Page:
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Cosmos Rebirth Runs Into Trouble
by Paul Gardner, October 25th, 2011 7:34PM

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TAGS:  mls

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By Paul Gardner

It hardly comes as a surprise that the so-called New Cosmos group is in turmoil. The high-flying Paul Kemsley, the hyper-Brit who has been telling everyone that the rebirth of the New York Cosmos which he was supposed to be engineering “is going to be huge.”

Not for Kemsley it’s not. One has watched with impotent amusement as Kemsley has spent a lot of money and made a number of flashy moves -- all of them hugely questionable in terms of promoting the Cosmos image.

Now Kemsley has suffered a huge come-down, the fate of the classical high-flier Icarus, who flew too close to the sun, melted his wings and ended up plummeting into the sea.

The people who have been financing this strange venture -- they are, I believe, from Saudi Arabia -- have had enough of Kemsley’s extravaganzas and extravagances. To take the most obvious examples -- a huge billboard in Times Square, visible for a few days, and immediately forgotten; the signing of Eric Cantona as the club’s Director of Soccer -- someone with no connection whatever with the Cosmos and, anyway, not exactly a big deal in New York; to which was added the decidedly bizarre appointment of Cobi Jones as Cantona’s associate director; and the farcical appearance of a “Cosmos” team to play in Paul Scholes’s testimonial game in Manchester -- a team made up mostly of one-time guest players.

With Kemsley gone, it is not yet clear where that leaves the whole operation. There had already been a falling out among the original group of three Brits who started the whole thing, with Carl Johnson, co-founder of ad agency “Anomaly,” dropping out of the picture.

The Cosmos quickly got themselves involved in youth development -- at least this had the feel of a genuine soccer move -- though the unpredictability and the long-term nature of youth soccer seemed ill-suited to the hustling, all-action, celebrity-oriented style favored by Kemsley.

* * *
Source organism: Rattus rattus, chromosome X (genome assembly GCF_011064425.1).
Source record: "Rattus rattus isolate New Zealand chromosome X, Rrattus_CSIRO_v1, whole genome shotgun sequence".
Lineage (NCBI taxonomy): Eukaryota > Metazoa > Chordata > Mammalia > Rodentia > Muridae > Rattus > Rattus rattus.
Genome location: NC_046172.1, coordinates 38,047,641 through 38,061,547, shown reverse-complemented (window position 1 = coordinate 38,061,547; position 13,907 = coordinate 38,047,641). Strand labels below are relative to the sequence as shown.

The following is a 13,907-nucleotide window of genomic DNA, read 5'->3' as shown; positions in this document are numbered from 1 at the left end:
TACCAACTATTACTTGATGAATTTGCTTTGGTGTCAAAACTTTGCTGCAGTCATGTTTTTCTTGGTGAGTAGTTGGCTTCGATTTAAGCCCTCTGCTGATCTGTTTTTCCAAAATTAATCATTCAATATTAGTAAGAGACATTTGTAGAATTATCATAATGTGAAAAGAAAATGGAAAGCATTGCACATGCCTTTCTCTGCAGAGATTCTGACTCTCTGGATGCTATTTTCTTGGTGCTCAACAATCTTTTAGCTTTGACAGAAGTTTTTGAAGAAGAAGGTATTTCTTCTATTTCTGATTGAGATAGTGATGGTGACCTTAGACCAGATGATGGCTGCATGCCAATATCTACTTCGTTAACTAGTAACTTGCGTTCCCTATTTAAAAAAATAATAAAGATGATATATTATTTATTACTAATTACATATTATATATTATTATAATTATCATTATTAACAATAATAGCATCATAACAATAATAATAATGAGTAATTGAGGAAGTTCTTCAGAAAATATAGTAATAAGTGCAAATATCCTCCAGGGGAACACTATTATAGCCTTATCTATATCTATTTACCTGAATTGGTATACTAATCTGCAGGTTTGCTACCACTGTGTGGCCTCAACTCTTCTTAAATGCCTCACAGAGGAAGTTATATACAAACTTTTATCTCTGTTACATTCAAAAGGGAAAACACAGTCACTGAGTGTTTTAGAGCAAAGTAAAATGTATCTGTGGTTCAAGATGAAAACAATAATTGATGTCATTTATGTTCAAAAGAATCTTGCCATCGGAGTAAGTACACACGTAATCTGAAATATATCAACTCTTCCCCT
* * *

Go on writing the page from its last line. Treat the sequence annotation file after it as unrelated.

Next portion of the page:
Deals were signed with two youth clubs: Los Angeles FC on the West Coast, and Blau-Weiss Gottschee in New York -- two of the best clubs in the country. The L.A. deal ended after one year, but the Gottschee partnership is still functioning, perhaps the only part of the Cosmos that is healthy.

There is little reason to doubt that Kemsley, with his garish style, has been a drawback for the Cosmos when it came to what was the key part of the team’s rebirth: getting it accepted into MLS as the league’s 20th team in 2013 or 2014.

Kemsley’s background in real estate has involved lawsuits, and it’s clear that MLS Commissioner Don Garber has never regarded Kemsley as someone he wants to do business with. Garber has always hedged when asked for his opinion on having the reborn Cosmos in the league. A typical answer was: “They need to believe in the MLS system, which is not about one team dominating everybody else, like the Cosmos did 30 years ago. If they don’t believe in our system, we won’t sell them the team.”

That was the way Garber tended to talk when the Cosmos name came up. How much would the franchise cost? Considering that the most recent expansion team, the Portland Timbers, paid a reported $40 million, it seemed likely that the new figure would be around $60 million. But Garber came up with $100 million, which looked to many like a greatly exaggerated figure designed to deter the Cosmos group.

Earlier this month, Garber stated flatly that the Cosmos might not even be an option for the 20th franchise. Responding to that, the Cosmos vice chairman Terry Byrne chose to ignore the snub, and to point out that the Cosmos had been doing a considerable amount of research aimed at solving one of the key requirements for any new MLS franchise: a stadium. In the New York area, that means a considerable expense of building soccer-specific venue.

Byrne stated that viability studies had been done, including one for a stadium on Randall’s Island, but it had been found to be too costly. He added that, “We are willing to work with other ownership groups to build a stadium.” No doubt.

Byrne than added “Randall’s Island has always been our emotional favorite -- as the birthplace of the New York Cosmos.”